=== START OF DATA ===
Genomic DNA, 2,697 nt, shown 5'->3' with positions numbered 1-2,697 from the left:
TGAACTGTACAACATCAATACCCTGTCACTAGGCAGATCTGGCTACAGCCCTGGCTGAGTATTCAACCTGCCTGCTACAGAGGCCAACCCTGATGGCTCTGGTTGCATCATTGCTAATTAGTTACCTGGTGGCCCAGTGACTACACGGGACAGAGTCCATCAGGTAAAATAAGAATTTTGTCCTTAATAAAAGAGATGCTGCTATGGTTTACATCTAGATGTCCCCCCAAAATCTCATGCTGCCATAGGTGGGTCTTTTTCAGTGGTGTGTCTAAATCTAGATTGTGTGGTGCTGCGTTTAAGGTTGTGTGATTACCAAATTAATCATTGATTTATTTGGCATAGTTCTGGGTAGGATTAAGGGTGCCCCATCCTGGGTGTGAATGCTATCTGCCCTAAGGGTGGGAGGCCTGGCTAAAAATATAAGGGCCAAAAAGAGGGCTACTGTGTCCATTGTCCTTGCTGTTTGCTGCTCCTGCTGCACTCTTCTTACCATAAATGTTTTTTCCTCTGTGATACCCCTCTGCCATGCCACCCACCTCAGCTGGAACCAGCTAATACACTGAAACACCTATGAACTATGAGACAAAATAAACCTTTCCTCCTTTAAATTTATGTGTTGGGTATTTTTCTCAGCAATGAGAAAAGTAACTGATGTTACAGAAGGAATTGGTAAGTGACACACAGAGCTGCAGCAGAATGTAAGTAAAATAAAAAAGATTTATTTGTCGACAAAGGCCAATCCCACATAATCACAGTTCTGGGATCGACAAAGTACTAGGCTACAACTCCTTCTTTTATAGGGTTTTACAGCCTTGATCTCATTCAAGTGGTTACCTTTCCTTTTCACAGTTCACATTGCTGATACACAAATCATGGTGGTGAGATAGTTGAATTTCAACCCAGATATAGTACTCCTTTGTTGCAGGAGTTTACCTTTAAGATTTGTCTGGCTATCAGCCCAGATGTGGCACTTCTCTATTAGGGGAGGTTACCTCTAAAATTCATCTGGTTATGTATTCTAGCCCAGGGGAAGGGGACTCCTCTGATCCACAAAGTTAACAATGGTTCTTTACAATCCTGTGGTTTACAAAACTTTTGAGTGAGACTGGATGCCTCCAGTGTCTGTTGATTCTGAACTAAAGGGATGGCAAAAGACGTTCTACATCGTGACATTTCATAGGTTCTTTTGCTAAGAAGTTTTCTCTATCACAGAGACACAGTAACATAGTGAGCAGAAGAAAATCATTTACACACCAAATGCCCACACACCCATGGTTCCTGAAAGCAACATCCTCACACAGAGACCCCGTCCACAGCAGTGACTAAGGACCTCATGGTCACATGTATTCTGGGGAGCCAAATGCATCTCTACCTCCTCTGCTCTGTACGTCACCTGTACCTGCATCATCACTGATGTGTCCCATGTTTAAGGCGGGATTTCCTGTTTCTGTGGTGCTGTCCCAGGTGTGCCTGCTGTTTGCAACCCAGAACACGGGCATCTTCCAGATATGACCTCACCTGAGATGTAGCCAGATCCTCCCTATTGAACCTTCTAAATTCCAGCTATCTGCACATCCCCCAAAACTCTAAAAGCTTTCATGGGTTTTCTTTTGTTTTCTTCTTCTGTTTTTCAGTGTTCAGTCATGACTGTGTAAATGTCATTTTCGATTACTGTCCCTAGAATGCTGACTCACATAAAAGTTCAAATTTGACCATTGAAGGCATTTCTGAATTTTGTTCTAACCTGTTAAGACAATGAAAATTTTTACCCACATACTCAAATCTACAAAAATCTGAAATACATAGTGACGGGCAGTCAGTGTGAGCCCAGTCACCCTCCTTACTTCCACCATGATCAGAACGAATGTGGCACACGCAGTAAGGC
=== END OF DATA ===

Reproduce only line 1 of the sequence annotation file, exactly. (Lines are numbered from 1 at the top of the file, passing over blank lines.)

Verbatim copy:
Genomic DNA, 2,697 nt, shown 5'->3' with positions numbered 1-2,697 from the left: